By Most Rev. Richard W. Smith, Archbishop of Edmonton

Monday, September 25, 2017

Divine Hiring Practice

It goes without saying that, when hiring a job applicant, one normally seeks independent and objective verification of the applicant’s suitability for the position. Usually, a resume has been submitted, the one doing the hiring will measure the stated qualifications against the job description and requisite skill set, an interview will take place, and then, if the candidate seems suitable, references are checked. All of this is standard procedure. It would be unreasonable for an employer to hire a person without having followed each of these steps. They serve to give assurance, as far as possible, that one is hiring a person who is suitable to the position.
This common sense approach to hiring might make one wonder if the landowner spoken of by Jesus in the parable we heard on Sunday should have sought out the help of an employment agency as he hired people to work in his vineyard. (Matt 20:1-16) After all, he got it terribly wrong. He simply went out into the marketplace and hired people where and when he found them! No measuring of skills against a job description, no interview or background check, and certainly no checking of references. Furthermore, his salary calculations turned out to be clearly unjust; everyone was paid the exact same amount regardless of the amount of time worked in the vineyard. How could he possibly hope to retain workers on that basis?? Once word got around, future trips to the marketplace would not likely yield many willing to work for him.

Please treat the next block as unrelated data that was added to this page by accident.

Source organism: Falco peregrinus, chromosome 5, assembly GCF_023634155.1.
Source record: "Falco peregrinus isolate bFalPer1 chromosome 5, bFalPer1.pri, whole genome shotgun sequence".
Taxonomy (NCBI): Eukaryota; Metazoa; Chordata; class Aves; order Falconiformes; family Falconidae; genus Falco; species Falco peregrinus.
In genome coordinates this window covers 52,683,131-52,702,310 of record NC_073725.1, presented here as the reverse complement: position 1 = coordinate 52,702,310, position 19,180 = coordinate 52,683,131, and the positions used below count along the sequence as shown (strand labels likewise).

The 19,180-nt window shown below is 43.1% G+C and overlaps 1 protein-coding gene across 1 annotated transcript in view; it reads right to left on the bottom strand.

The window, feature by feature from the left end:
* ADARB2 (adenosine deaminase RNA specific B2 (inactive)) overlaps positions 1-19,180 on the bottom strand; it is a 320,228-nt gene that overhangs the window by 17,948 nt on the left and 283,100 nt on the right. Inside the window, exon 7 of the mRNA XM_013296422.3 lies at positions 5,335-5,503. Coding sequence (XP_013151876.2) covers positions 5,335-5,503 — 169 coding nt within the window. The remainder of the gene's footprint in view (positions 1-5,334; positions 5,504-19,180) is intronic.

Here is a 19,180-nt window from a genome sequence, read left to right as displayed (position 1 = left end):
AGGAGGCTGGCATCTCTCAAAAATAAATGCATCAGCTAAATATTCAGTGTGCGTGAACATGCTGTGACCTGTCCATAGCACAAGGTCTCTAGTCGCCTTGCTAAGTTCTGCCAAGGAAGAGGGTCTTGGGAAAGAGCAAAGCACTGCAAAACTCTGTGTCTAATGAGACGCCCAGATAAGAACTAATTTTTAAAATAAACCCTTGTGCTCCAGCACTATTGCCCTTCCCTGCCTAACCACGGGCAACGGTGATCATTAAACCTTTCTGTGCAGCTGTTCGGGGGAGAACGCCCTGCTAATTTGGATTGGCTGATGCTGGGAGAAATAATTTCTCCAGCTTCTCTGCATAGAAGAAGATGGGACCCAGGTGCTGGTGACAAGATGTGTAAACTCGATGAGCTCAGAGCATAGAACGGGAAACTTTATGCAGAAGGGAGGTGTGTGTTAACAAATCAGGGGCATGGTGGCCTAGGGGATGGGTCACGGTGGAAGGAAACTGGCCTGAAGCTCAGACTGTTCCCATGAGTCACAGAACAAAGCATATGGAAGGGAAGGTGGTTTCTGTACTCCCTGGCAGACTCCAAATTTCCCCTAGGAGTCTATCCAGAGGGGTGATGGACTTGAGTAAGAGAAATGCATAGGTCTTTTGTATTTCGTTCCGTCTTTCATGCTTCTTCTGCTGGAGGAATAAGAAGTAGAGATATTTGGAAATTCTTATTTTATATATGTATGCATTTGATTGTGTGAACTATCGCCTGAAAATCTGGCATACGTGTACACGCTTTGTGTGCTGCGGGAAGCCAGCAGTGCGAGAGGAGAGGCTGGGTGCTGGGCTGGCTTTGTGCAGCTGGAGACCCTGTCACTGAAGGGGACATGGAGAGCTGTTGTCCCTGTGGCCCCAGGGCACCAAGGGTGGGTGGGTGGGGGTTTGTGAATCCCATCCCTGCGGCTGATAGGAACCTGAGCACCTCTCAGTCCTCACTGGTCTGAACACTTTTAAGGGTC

Like every parable Jesus uses for his teaching, this one shocks us. That’s what parables are meant to do. They so challenge our human way of looking at things that they stop us in our tracks and leave us wondering what Jesus is meaning to teach us. In so doing, they invite us into the mystery of God’s thoughts and ways, which are far, far beyond ours (Isaiah 55:9). They thus summon us to be ready to surrender our human logic as the absolute standard of reasonableness so as to see and act in accord with divine wisdom.
God does not call us to his kingdom on the basis of any skills or merit on our part. Who can “earn” heaven? No one. God’s motivation is, purely and simply, his infinitely generous love for us. Moreover, he certainly does not need to check any references. He already knows our hearts, better than we know them ourselves. Why the call reaches some people early in their lives and others at later stages is all part of God’s mysterious design for each of his children. He knows what he is doing. He acts and calls when he knows the moment is right.
St Joseph the Worker
OK, … but what about this paying everybody the same wage? Doesn’t seem right, somehow. Here again we are being invited into another realm of thought, one characteristic of God’s kingdom, where market calculations have no play. The “work” of the vineyard is Christian mission. It aims not at earning heaven but at making known the salvation offered in Jesus Christ. Therefore, the Christian rejoices whenever the Gospel is embraced, however late in the day that might be. Far from grumbling about having “worked longer,” we give thanks for the wondrous blessing of having been given early in life the gift of faith.
My recent pastoral letter invites all of us to hear the Word of God and put it into practice. Often that Word will give us pause and challenge us in deep ways, such as this parable does. That’s good. That’s the way it is supposed to work. When we listen and are challenged, it is important to stay in the discomfort; to allow the dissonance to sink in and take root. In this way, the Word purifies us and makes us true disciples, whose lives are centred in Christ and guided by the mysterious ways of God.